WLRA June 2017 Legislative Update
The WLRA is actively involved at both the state and federal level on all legislative items impacting Wyoming’s hospitality and tourism industry.
Swipe Fee’s: The National Restaurant Association, American Hotel and Lodging Association and the WLRA along with many other state trade associations earned a hard fought victory last week when House Financial Services Committee Chairman Jeb Hensarling removed the provision of the Financial CHOICE Act that would have repealed debit swipe-fee protections. Thank you very much to the WLRA members that lobbied our congressional delegation to protect the swipe fee protections!
Health Care: In May the House passed the American Health Care Act, 217-213. This vote was an important first step in improving our entire health care system, and sets the stage for Congress to take further steps to address our industry’s ongoing issues with the employer mandate – such as seasonal-worker guidelines, the 30-hour rule and employer reporting rules. We expect the Senate to begin consideration of this month, but no official timeline has been set.
Travel Ban Ruling: The Trump Administration filed an appeal last Thursday asking the Supreme Court to consider the legality of the President’s executive order that blocks entry of nationals from six Muslim-majority countries. Previously, the 4th U.S. Circuit Court of Appeals ruled to maintain a nationwide preliminary injunction blocking key elements of the executive order. The Administration is now asking the Supreme Court to both decide on whether to hear the appeal before leaving for recess at the end of June and to reinstate the travel ban in the interim. Travel- and tourism-related associations met last week to discuss the ruling, and the best ways to reach out to Administration about the impact of the ban on travel and tourism. We continue to support strong border security measures that protect Americans while balancing the important economic contributions travel and tourism provide, especially with regard to our industry.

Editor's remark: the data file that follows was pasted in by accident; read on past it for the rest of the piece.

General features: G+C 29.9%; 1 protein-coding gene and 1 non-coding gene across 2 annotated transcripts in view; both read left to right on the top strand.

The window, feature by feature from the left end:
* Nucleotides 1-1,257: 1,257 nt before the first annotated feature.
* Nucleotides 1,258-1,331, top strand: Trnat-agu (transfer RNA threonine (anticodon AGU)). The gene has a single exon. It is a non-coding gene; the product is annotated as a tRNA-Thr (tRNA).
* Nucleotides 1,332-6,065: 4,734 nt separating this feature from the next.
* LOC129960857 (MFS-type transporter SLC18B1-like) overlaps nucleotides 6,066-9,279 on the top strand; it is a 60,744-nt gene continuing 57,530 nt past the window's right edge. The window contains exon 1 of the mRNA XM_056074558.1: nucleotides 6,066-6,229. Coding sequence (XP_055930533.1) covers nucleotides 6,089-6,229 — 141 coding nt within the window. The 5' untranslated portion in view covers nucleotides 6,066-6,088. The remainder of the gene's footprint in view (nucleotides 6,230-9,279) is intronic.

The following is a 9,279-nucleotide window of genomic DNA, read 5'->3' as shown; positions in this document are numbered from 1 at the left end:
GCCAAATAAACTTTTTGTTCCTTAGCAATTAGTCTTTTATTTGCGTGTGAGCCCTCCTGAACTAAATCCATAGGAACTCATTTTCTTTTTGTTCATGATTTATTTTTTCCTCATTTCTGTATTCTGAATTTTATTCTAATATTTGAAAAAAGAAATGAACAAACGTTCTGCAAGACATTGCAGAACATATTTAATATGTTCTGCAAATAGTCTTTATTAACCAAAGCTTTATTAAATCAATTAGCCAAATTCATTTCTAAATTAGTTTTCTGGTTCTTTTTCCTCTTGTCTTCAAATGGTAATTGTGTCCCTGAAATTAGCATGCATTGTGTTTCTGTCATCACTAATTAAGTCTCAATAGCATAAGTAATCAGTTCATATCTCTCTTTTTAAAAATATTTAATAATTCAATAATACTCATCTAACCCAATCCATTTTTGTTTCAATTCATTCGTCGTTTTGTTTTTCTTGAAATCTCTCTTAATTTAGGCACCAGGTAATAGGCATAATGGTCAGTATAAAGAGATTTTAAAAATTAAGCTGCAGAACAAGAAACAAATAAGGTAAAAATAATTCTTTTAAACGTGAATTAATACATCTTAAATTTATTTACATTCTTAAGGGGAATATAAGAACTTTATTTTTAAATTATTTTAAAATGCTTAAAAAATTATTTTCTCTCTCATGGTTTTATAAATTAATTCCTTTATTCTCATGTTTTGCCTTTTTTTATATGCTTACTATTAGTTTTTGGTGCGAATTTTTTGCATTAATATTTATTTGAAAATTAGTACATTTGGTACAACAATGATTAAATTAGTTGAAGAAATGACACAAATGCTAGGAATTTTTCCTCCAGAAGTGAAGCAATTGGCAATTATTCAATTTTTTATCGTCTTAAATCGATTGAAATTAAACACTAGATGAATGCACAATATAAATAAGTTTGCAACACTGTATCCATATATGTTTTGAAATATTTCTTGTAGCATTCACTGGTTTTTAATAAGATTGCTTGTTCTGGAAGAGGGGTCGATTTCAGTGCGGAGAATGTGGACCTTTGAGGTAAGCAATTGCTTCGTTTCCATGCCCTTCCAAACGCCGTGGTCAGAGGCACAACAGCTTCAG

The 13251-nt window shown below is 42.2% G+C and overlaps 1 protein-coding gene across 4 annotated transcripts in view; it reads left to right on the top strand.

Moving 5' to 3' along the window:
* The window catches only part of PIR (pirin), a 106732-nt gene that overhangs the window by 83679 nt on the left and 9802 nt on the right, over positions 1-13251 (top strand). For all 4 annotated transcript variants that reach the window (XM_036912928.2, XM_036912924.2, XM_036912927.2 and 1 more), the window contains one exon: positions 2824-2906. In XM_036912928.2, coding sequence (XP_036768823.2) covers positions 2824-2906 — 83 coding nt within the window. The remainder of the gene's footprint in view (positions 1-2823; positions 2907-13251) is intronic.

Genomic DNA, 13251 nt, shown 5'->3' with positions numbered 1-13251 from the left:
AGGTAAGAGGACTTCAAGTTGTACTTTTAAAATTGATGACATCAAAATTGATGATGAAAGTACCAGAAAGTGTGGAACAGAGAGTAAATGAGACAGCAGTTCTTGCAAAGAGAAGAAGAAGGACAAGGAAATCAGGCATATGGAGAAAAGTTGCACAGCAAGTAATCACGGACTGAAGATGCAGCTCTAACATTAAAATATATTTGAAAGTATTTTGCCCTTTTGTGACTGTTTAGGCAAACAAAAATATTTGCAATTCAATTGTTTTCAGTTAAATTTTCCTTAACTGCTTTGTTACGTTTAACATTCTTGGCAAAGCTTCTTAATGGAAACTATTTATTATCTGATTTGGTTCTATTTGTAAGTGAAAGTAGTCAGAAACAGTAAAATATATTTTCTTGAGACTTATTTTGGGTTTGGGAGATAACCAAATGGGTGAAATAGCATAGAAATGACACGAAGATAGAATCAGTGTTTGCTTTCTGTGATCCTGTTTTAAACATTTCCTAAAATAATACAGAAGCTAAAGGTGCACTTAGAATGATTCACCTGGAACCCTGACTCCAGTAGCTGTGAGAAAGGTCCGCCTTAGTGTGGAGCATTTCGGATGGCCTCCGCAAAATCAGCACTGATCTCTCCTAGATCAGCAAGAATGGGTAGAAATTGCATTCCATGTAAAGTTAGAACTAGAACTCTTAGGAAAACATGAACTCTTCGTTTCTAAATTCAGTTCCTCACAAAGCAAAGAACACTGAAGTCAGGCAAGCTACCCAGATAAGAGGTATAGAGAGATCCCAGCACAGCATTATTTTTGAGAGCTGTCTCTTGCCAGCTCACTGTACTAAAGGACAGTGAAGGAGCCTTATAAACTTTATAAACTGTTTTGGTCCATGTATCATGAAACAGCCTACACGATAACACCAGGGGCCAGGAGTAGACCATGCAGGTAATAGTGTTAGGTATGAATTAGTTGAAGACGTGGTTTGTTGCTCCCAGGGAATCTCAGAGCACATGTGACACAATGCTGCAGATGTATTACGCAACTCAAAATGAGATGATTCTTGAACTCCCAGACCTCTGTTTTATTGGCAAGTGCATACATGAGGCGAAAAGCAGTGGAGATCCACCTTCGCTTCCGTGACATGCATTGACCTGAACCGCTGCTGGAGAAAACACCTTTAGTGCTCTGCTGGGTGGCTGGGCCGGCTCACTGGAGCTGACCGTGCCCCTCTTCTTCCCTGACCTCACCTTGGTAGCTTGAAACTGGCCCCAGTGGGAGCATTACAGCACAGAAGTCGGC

Budget: President Trump's proposed federal budget would eliminate the U.S.'s investment in Brand USA, the international travel-marketing arm of the United States. In the past four years, Brand USA generated an additional 4.3 million visitors from other countries, which added $29.5 billion to our economy. Not only that, Brand USA adds an average of 50,900 new U.S.-based jobs annually as a result of the increases in international travelers to the U.S. Most importantly, it doesn't spend a dime of federal taxpayer dollars. Congress basically ignored Presidents Trumps proposed cuts and funded the budget through September. Even though most all sources report that Trumps budget will not pass as written, we are monitoring it closely.
President Trump’s public suggestion that the country “could use a good shut down” earlier this year has also been harming Wyoming’s visitor economy as potential travelers, particularly international visitors, have shown caution in booking or have cancelled planned trips for later this year. The WLRA has drafted a letter to Wyoming’s Congressional Delegation urging a long range funding plan and details the harmful ramifications that public speculation surrounding a possible shutdown has on our states second largest industry.